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Speech by Professor Jiao Shi: What Leads to Success and Passion?

Time:2018-06-06 15:23:32  Hits:[]
Jiao Shi, assistant professor of PHBS, Ph.D. in Economics, University of Wisconsin

The following is the speech delivered by Professor Jiao Shi on PHBS 2018 commencement ceremony: 

Steve Jobs, founder of the Apple Company and an idol of our time, once said at Stanford commencement, that you should never “settle” for anything less than work you loved. Now that many of you have found a job, I have a simple question: Do you know what kind of jobs fit your true, natural passion?

Job’s remark represents a strong belief of our age. We call it “Passion Theory”, according to which young people should only commit to jobs of their true passion, their natural calling. Why? Passion leads to full engagement, which facilitates success. Even if chance forbids you to succeed, you are at least happy. Isn’t the Passion Theory wonderful?

Unfortunately though, the Passion Theory builds on a premise: that you have an endowed, pre-existing passion, and you need to know what it is. Thus if you don’t even know your passion, you’d better pause your life and find your passion first. I searched for “find passion” on Google and it returned 720 million results. Clearly, the anxiety of finding passion is widespread and prevalent. Surveys conducted in North America and UK reveal that less than 4% college students claim to have a career-related passion.

Of course, in PHBS admission interviews, you all seem to have a passion in Economics and Finance. Many said that you were fascinated by A Random Walk Down Wall Street from childhood. Although in my in-class survey after admission, your passions revert to traveling, basketball, and movies.
I know. Interviews are distortionary.

On the other hand, we observe that successful people often do have tremendous passion in their jobs. How do we explain that? Correlation does not mean causation. Does passion lead to success, or does success leads to passion? We have an obvious reverse causality problem.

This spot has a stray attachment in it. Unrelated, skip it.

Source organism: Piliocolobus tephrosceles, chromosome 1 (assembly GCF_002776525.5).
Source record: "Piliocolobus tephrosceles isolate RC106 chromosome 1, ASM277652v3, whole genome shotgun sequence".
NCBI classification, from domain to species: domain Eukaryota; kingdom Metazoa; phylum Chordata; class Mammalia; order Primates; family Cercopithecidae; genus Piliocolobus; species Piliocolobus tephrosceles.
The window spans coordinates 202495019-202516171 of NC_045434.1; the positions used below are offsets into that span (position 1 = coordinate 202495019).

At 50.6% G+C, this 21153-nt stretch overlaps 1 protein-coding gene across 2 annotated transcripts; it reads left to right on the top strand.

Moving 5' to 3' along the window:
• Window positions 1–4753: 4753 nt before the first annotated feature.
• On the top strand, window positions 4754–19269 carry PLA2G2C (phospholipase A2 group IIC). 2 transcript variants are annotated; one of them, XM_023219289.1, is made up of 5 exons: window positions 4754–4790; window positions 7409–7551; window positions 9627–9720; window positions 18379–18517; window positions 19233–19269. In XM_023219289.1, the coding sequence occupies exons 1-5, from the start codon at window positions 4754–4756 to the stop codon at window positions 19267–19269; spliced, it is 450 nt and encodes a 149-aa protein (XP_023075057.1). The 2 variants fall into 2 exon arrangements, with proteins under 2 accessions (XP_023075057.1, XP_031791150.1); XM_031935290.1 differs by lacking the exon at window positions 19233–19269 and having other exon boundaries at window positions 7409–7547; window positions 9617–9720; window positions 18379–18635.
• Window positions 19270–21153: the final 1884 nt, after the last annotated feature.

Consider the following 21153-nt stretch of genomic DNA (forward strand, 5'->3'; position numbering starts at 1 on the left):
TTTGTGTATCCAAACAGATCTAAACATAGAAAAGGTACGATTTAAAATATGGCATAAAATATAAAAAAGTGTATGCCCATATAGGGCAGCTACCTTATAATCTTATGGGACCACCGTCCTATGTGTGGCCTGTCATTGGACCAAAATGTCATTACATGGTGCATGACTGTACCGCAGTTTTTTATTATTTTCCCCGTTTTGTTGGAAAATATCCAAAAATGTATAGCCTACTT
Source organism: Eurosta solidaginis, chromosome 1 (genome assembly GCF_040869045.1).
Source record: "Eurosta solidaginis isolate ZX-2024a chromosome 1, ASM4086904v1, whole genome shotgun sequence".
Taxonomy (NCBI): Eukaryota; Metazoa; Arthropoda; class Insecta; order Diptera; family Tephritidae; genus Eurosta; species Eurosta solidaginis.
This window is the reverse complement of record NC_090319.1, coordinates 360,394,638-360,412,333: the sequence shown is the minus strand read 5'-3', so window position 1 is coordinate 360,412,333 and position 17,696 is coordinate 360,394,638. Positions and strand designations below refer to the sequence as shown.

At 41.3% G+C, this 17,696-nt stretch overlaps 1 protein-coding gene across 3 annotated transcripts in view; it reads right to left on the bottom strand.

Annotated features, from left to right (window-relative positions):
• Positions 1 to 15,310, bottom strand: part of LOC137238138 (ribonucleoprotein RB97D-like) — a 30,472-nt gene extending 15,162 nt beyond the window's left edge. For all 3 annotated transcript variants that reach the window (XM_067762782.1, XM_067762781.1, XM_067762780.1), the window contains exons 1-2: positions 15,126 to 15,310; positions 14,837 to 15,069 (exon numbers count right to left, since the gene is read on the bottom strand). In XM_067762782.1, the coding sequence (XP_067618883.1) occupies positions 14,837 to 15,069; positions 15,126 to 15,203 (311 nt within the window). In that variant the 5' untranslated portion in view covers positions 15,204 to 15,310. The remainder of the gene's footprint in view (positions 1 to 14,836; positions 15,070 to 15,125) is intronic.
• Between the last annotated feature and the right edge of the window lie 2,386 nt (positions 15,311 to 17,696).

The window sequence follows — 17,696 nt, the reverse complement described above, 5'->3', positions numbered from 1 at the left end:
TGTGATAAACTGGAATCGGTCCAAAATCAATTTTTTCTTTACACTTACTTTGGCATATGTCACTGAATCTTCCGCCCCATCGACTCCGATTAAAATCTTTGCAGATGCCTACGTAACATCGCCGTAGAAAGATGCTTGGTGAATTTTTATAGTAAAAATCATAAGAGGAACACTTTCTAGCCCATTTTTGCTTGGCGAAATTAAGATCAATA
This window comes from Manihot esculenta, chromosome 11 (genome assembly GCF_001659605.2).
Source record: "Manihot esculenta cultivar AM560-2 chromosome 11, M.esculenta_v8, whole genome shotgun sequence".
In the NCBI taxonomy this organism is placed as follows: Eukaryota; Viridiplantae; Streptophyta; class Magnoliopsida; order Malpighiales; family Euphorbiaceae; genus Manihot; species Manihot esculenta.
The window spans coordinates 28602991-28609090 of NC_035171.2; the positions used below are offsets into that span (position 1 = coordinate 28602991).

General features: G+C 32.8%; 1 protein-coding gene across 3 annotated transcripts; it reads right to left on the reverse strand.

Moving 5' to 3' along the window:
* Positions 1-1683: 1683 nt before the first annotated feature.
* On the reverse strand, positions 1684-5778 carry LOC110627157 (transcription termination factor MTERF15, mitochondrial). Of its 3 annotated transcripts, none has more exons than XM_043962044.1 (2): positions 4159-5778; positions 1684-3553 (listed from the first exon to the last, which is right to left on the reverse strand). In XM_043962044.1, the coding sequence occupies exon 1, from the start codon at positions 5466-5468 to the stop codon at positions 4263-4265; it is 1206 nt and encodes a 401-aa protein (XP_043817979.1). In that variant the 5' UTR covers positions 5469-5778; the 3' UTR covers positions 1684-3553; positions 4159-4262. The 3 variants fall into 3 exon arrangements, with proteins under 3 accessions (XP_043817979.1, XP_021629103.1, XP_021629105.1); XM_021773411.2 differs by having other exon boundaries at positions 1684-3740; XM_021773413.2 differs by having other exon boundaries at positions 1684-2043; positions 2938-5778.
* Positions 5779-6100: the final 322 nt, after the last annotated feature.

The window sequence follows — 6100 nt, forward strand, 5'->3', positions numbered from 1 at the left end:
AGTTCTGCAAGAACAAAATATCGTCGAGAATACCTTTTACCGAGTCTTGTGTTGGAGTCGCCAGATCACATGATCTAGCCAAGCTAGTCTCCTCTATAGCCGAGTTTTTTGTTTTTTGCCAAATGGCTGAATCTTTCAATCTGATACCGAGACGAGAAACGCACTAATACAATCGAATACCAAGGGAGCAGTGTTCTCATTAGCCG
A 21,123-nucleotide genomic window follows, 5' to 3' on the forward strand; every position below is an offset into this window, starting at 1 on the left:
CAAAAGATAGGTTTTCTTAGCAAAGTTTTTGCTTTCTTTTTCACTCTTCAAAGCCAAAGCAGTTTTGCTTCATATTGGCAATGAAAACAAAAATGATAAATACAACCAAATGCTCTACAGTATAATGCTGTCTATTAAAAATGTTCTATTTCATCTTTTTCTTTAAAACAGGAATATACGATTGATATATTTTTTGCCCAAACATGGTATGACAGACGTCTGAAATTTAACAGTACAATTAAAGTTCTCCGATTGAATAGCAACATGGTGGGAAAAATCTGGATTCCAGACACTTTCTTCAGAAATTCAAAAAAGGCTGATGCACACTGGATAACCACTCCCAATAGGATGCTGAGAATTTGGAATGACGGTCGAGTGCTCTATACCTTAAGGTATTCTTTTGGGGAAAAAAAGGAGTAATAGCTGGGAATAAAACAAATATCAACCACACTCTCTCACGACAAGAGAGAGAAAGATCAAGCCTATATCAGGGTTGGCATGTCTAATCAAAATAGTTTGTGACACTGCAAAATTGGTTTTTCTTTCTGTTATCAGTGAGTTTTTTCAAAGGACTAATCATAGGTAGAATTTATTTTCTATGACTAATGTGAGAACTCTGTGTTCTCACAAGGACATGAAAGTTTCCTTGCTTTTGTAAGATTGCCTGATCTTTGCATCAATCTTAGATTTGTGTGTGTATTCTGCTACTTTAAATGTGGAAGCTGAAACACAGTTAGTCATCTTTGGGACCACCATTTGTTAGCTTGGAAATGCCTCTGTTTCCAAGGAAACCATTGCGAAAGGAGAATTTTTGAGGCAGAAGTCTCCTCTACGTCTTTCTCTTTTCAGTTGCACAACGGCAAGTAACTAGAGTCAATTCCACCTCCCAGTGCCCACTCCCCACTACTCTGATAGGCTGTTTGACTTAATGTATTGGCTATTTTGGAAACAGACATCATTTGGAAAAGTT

Carl Newport, PhD of Computer Science from MIT, has done some fabulous research in order to answer the question. His answer is: there is a third factor that causes both success and passion. What is it? It is mastery of your professional skills. When you become so good at something, it grants you confidence and accomplishment, and leads to success and passion. And mastery is a consequence of focused efforts and relentless deliberate practice.

I hope the realization is a relief. The Passion Theory states that our natural interest is pre-determined. All we can do is to accept and discover it. But if Passion is learned, then we are free. We have no passion to count on or blame on. We are 100% responsible for our lives. We need to work hard day to day to arrive at our dreams. This may sound less romantic, but remember: the abilities to focus and work hard can be learned. Your destiny is therefore in your control.

Your destiny is in your control. That is the ultimate freedom.

Finally, thank you for growing up together with PHBS in the past 2 years, during the best time of your youth. I hope you will continue work hard, and grow your skills and integrity. And I wish for friendship, love, success and happiness in your life! Thank you!
Link to the Chinese version: http://www.phbs.pku.edu.cn/2018/news_0604/5230.html

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